HEAD OF THE Q – Audi 2016 Q7 reviewed
Middle East Living’s motoring expert, Philip Moore, takes the mighty Audi Q7 on a Swiss serenade
Has it really been that long, nine years, since the big Q7 SUV was rolled out by the folks at Ingolstadt? This vehicle set the auto industry back on its haunches with the new standards it set. We’ve waited a long while for the all-new second-generation vehicle but there will be few who are disappointed.
MEL has driven the Q7 more times than we care to remember but it’s a case of you can’t get too much of a good thing.
More than 500,000 units have been shifted all over the world to date so you can understand why the car maker took a decade to sort the replacement. But yep, they got it right. And unsurprisingly, the second-generation Q7 is smaller, lighter and much changed.
We went to Sion (or Sitten in German), the capital of the Canton of Valais in Switzerland, for the global launch of the new Q7. We explored the stunning mountains, valleys and holiday resort spots in an area boasting some of the world’s best skiing in the much-vaunted vehicle. The snow and ice on the roads might not be exactly the best preparation for driving in the Gulf but there aren’t many other places as appealing this time of year. Life ain’t too shabby, eh?
This new 2016 Q7 looks substantially different from the vehicle it’s replacing. It’s not as full-on and that probably guarantees a broader fan base. It’s now more streamlined, a bit sportswagon-ish yet still big enough to function as a real-deal SUV.
The flagship model is now 37 millimetres shorter and 15 millimetres narrower, while retaining virtually the same height. However, the interior actually allows for more space; there’s an additional 21 millimetres between the first and second row of seats, and headroom has increased by up to 41 millimetres.
But the big news is the dramatic weight loss that the Q7 has undergone. The all-new Q7 is up to 325 kilograms lighter than its predecessor, and this makes a huge difference to the performance and handling characteristics of the vehicle. The weight loss becomes immediately apparent the moment you dive into the first corner.
The upscale German marque has long been famed for technology, indeed its slogan ‘Vorsprung durch Technik’ translates approximately into English as ‘Advancement through Technology’. So it comes as no surprise the new Q7 is crammed with modern tech galore. And all this technology isn’t confined to the infotainment department, but the body, powertrain and suspension too.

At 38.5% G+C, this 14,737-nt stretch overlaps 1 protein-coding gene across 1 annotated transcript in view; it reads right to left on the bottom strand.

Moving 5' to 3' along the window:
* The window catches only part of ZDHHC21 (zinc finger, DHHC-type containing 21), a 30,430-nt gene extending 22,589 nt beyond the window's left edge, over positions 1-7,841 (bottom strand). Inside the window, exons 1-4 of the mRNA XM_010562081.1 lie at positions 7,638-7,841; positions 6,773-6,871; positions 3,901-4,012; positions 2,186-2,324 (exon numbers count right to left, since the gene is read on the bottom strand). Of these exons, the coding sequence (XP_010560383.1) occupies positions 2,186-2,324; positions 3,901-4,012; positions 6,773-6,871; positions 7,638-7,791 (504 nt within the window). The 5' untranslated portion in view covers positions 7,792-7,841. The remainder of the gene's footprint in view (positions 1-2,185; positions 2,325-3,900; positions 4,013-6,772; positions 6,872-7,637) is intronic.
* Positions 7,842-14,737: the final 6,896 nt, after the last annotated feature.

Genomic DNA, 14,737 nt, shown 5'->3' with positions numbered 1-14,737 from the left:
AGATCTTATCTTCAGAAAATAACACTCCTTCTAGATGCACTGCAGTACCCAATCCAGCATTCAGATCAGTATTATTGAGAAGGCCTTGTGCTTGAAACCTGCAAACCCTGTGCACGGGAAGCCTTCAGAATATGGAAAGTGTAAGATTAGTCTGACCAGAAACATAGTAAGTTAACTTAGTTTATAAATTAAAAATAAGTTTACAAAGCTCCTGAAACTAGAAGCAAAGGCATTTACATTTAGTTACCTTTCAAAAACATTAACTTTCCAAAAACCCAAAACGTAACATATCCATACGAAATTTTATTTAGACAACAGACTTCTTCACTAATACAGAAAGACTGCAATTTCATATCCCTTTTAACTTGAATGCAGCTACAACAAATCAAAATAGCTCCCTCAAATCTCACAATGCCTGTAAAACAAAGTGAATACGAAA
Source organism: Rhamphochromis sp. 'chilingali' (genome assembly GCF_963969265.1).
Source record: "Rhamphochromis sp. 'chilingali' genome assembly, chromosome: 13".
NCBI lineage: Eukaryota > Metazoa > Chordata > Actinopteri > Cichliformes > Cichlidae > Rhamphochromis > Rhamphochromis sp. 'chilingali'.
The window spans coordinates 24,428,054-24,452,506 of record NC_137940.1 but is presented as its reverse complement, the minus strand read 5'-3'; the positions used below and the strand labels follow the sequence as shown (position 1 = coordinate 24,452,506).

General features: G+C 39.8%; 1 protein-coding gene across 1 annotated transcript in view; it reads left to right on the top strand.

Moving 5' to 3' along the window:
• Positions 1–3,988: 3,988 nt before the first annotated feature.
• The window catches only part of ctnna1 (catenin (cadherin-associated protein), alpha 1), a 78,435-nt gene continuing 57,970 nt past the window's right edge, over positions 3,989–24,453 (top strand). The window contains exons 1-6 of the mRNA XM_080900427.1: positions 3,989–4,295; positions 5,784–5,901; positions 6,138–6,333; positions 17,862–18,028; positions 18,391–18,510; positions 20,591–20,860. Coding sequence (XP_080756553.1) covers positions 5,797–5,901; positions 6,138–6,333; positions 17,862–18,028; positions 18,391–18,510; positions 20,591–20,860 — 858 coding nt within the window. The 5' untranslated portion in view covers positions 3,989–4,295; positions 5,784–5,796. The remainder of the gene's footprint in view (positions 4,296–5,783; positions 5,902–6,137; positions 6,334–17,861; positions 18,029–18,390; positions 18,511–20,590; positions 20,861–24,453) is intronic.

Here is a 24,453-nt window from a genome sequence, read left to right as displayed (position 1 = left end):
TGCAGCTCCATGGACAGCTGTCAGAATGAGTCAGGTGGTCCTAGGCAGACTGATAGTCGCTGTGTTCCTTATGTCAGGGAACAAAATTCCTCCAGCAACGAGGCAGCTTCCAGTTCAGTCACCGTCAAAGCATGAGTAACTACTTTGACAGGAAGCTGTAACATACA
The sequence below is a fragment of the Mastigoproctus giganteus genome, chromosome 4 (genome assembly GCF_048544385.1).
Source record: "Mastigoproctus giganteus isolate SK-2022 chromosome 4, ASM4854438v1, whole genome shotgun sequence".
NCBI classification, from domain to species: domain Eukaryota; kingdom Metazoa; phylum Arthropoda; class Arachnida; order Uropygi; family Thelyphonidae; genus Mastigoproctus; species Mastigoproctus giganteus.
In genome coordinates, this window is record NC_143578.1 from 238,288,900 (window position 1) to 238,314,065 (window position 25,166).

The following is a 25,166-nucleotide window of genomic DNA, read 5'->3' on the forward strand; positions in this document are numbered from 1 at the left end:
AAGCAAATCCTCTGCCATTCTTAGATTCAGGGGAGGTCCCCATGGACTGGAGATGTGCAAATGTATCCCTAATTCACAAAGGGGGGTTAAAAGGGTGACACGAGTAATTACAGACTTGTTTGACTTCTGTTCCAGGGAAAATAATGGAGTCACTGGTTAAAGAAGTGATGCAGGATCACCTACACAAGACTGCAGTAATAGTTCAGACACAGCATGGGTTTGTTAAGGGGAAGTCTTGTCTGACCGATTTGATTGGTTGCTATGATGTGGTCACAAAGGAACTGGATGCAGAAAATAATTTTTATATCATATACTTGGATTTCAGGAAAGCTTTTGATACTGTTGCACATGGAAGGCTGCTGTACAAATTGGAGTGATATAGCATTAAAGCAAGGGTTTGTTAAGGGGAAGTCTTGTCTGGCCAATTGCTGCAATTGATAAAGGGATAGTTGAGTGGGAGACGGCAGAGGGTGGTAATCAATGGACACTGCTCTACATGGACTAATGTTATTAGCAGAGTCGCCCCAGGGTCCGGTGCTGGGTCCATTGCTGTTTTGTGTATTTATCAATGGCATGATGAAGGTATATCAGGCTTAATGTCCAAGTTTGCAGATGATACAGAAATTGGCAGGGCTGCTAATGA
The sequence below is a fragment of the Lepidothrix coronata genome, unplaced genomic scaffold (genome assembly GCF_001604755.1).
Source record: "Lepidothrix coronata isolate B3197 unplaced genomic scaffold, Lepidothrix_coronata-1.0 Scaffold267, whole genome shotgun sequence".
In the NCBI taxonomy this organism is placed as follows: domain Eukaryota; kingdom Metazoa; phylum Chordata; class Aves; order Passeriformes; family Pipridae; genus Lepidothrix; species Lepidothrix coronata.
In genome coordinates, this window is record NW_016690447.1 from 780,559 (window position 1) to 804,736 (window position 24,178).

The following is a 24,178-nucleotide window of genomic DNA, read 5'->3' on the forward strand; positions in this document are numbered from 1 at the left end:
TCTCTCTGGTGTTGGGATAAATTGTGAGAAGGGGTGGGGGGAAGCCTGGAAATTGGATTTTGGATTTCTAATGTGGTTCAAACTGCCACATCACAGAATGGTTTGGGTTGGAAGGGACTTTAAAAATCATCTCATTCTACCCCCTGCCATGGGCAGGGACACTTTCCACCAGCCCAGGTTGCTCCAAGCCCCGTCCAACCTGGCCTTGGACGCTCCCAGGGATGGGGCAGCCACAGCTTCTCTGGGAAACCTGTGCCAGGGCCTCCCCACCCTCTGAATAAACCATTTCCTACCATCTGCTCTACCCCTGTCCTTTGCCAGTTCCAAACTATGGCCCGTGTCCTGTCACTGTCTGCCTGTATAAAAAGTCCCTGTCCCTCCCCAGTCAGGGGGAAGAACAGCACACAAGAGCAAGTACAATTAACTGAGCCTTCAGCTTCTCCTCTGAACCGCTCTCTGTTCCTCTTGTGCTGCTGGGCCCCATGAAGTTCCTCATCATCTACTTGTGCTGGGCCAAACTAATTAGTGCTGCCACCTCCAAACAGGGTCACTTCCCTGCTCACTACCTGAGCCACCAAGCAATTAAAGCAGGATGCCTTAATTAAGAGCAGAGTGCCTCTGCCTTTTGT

We sampled the astounding new driver assistance systems – including adaptive cruise control (with traffic jam assist), predictive efficiency assistant, trailer assist, and cross-traffic assist in the rear. The car maker says no other production vehicle currently offers more in this area of technology. It’s this which now sets the Q7 apart from its competitors.
With groundbreaking features such as Trailer Assist (an industry first), the Q7 will not only reverse a trailer in a perfectly straight line, but will even turn the trailer in a pre-programmed direction without the driver ever touching the steering wheel.
The Audi ‘single-grille’ theme is particularly bold here With the slim headlights and large foglight housings the new Q7 certainly turns heads.
Interior room in this big Audi is pretty impressive, and there’s more than before. Front seats are large, well shaped and comfortable, and provided good support during our jaunts over the winding roads that traverse the Sion area’s ski fields.
It’s well matched to the gearbox, which seldom needs to change down more than one gear at a time and wafts you along at just a touch of the throttle. Audi has fitted a four-wheel steering system. This active unit has the rear wheels turning for improved cornering grip and greater stability in cross winds at cruising speeds.
Spinneys shoppers and school run fans will be delighted to find the turning circle has been reduced by almost a metre which makes parking a breeze as well as manoeuvring in tight spots around town. A thumping big SUV as nimble as that – not bad eh?
The second row seats can be adjusted back and forward, in their rearmost position to provide plenty of legroom for three. The pair of third row seats has plenty of space for the rug-rats but would probably be a squeeze for adults. Rows two and three fold flat to provide a huge load area. The doors are larger than before and open wider to provide easier access to the rearmost seats. With all seats in use luggage space could be bigger.
Safety is at a premium and sees the installation of eight airbags in a strong body built from an array of steels as well as aluminium.
With a spare couple of days a few weeks ago we grabbed the Q7 for a couple of jaunts, Dubai-Abu Dhabi and Dubai-Hatta. Was it as good as last time? The previous-gen Q7 was an absolute treat to drive but the newcomer reveals Audi has made a great vehicle even better. Excellent engine and gearbox as well as being comfortable and spacious.
Rivals: Land Rover Range Rover Sport, BMW X5, Mercedes-Benz M-Class
Pros: Extremely nimble for a big SUV, great headroom
Cons: Luggage space could be better, third row a bit of a squeeze
Engine: 3.0SC V6 4WD, 333hp, 440Nm
Performance: 0-100kph (secs): 6.1, top speed (kph): 244
Weight: 2270 – 2680 kgs